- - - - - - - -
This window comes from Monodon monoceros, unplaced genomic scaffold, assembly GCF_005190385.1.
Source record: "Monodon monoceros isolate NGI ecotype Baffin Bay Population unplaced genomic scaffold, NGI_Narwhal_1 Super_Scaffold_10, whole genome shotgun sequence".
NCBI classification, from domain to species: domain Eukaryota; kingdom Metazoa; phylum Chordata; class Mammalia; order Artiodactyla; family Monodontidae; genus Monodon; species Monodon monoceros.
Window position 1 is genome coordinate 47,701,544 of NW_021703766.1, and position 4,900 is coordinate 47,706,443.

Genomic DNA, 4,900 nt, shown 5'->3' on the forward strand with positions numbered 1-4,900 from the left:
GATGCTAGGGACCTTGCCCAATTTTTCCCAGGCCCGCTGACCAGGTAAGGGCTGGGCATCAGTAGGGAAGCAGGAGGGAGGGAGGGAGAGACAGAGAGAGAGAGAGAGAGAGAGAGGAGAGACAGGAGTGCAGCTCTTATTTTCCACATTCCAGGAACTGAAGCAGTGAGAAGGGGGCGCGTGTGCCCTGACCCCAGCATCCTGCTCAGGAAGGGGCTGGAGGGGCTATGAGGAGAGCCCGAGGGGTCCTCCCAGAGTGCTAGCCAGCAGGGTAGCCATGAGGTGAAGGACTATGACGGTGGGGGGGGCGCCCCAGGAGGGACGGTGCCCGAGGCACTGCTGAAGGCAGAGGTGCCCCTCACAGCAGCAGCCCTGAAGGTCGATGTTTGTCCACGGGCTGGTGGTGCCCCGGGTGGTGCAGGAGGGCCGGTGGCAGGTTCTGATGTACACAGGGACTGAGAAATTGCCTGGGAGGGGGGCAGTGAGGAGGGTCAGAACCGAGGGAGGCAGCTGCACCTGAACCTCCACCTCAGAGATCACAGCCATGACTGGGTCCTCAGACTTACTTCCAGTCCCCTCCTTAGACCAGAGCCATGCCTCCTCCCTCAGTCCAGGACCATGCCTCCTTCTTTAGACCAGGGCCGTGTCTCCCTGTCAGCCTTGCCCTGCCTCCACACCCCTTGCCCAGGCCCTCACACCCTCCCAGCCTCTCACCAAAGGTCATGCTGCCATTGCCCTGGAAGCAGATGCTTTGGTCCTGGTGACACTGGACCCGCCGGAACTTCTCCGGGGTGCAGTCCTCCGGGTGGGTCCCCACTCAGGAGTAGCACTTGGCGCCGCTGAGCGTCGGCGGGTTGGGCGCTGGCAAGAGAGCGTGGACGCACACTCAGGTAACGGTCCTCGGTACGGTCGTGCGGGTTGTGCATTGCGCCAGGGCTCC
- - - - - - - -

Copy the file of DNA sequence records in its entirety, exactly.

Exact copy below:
This window comes from Monodon monoceros, unplaced genomic scaffold, assembly GCF_005190385.1.
Source record: "Monodon monoceros isolate NGI ecotype Baffin Bay Population unplaced genomic scaffold, NGI_Narwhal_1 Super_Scaffold_10, whole genome shotgun sequence".
NCBI classification, from domain to species: domain Eukaryota; kingdom Metazoa; phylum Chordata; class Mammalia; order Artiodactyla; family Monodontidae; genus Monodon; species Monodon monoceros.
Window position 1 is genome coordinate 47,701,544 of NW_021703766.1, and position 4,900 is coordinate 47,706,443.

Genomic DNA, 4,900 nt, shown 5'->3' on the forward strand with positions numbered 1-4,900 from the left:
GATGCTAGGGACCTTGCCCAATTTTTCCCAGGCCCGCTGACCAGGTAAGGGCTGGGCATCAGTAGGGAAGCAGGAGGGAGGGAGGGAGAGACAGAGAGAGAGAGAGAGAGAGAGAGGAGAGACAGGAGTGCAGCTCTTATTTTCCACATTCCAGGAACTGAAGCAGTGAGAAGGGGGCGCGTGTGCCCTGACCCCAGCATCCTGCTCAGGAAGGGGCTGGAGGGGCTATGAGGAGAGCCCGAGGGGTCCTCCCAGAGTGCTAGCCAGCAGGGTAGCCATGAGGTGAAGGACTATGACGGTGGGGGGGGCGCCCCAGGAGGGACGGTGCCCGAGGCACTGCTGAAGGCAGAGGTGCCCCTCACAGCAGCAGCCCTGAAGGTCGATGTTTGTCCACGGGCTGGTGGTGCCCCGGGTGGTGCAGGAGGGCCGGTGGCAGGTTCTGATGTACACAGGGACTGAGAAATTGCCTGGGAGGGGGGCAGTGAGGAGGGTCAGAACCGAGGGAGGCAGCTGCACCTGAACCTCCACCTCAGAGATCACAGCCATGACTGGGTCCTCAGACTTACTTCCAGTCCCCTCCTTAGACCAGAGCCATGCCTCCTCCCTCAGTCCAGGACCATGCCTCCTTCTTTAGACCAGGGCCGTGTCTCCCTGTCAGCCTTGCCCTGCCTCCACACCCCTTGCCCAGGCCCTCACACCCTCCCAGCCTCTCACCAAAGGTCATGCTGCCATTGCCCTGGAAGCAGATGCTTTGGTCCTGGTGACACTGGACCCGCCGGAACTTCTCCGGGGTGCAGTCCTCCGGGTGGGTCCCCACTCAGGAGTAGCACTTGGCGCCGCTGAGCGTCGGCGGGTTGGGCGCTGGCAAGAGAGCGTGGACGCACACTCAGGTAACGGTCCTCGGTACGGTCGTGCGGGTTGTGCATTGCGCCAGGGCTCC